Only once in the past six years has Lyn van Rooyen forgotten to wear black on a Thursday. The director of Johannesburg’s Christian AIDS Bureau for Southern Africa first participated in Thursdays in Black because it seemed like a simple way to raise awareness about gender-based violence. She had no idea the worldwide campaign, of which The United Church of Canada is a part, would profoundly impact her life. Now her organization runs the Thursdays in Black website and its social media platforms.
On wearing black: It has become a spiritual discipline for me. I literally wear black head to toe. Getting dressed in the morning every Thursday, very often I say, “Today I wear black for” — [and name] whoever was in the news that week in South Africa.
On conversations: I was booking to fly somewhere, and the woman behind the counter said to me, “I see your [Thursdays in Black] pin. My daughter is being abused by her husband. What should I do?” So with your body, without throwing rocks, you create space. You’re creating awareness.
On the church's role in ending gender-based violence: South Africa has a very strong history of the church being involved with social justice. Gender-based violence is one of the new struggles. As a faith community, it’s easier for us to get involved in care and support, so we’ll open a safe house or counsel traumatized women. We’re not always as good with prevention or advocacy. For me, Thursdays in Black is a non-threatening first step to becoming involved.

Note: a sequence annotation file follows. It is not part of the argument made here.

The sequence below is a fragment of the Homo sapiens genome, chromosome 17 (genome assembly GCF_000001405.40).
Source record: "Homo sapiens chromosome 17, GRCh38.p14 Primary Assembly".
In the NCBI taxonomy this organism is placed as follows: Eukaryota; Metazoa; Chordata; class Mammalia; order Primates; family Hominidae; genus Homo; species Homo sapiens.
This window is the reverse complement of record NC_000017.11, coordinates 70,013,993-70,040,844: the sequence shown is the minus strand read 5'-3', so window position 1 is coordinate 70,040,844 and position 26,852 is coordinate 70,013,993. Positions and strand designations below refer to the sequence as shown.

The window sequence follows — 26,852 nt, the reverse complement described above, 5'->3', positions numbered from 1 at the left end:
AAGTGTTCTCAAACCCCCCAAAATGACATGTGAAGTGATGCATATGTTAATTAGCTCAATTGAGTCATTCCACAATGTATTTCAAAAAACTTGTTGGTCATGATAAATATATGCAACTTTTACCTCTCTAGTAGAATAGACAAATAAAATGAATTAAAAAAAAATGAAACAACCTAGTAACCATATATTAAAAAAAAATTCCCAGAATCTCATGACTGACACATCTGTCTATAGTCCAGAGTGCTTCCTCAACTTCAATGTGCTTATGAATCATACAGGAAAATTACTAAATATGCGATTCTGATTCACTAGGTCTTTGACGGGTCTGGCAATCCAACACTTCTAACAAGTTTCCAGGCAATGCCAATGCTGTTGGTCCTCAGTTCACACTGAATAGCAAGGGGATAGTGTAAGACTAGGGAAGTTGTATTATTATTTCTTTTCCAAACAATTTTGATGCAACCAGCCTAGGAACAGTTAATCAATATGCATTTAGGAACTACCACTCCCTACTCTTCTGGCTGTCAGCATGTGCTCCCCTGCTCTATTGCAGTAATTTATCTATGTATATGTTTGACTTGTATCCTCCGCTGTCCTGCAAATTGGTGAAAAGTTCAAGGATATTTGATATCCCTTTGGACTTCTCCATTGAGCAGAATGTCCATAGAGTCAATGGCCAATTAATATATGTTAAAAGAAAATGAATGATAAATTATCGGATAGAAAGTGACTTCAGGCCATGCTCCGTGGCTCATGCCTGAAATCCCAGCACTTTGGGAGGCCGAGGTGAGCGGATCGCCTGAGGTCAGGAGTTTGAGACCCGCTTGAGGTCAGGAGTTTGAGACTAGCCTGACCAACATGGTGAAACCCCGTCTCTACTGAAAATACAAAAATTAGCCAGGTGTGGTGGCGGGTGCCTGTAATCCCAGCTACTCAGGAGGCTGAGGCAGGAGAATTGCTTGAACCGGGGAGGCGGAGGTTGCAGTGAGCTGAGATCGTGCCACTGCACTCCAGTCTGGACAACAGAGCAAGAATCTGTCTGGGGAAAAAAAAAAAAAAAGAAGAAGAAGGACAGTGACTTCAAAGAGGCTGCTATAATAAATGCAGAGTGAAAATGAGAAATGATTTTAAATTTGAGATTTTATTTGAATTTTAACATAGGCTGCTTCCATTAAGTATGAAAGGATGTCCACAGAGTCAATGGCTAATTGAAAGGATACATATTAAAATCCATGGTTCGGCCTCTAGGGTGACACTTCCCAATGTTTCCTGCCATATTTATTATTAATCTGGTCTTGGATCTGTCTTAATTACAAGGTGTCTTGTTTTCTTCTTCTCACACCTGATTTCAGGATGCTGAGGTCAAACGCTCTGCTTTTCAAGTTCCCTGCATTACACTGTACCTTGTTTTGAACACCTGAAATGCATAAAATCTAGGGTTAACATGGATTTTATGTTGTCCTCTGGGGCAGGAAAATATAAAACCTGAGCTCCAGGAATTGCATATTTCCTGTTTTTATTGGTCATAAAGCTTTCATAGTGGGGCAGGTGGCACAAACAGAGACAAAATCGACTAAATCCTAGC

On backlash: In this macho culture, there’s a movement where men think, “You believe you have control? Well, I’ll show you. I’ll decide when you have sex, not you.” We had what the IT guys called “mass attacks” about 18 months ago when there were 300 hacking attempts an hour. They literally destroyed the Thursdays In Black website to the extent that we had to rebuild it from scratch. These are not just a few deranged individuals. There are people who are invested in rape culture.
On change: Knowledge doesn’t change anything. People change when attitudes and paradigms change. Knowledge can play a role, but that’s why we find it so important to work with faith leaders and work through the faith sector. Because if you work from a faith perspective, you change paradigms.
On longevity: Thursdays in Black will continue to run because it has built up a momentum of its own. But it needs a base, which is why we have a website. I don’t want it to be controlled. To me, that’s the magic. Anyone can do this. This morning, I got an email asking, “Where do you apply to be part of Thursdays In Black?” You don’t apply. If you wear black, you’re part of it. Just do it.
The above interview has been edited for length and clarity.
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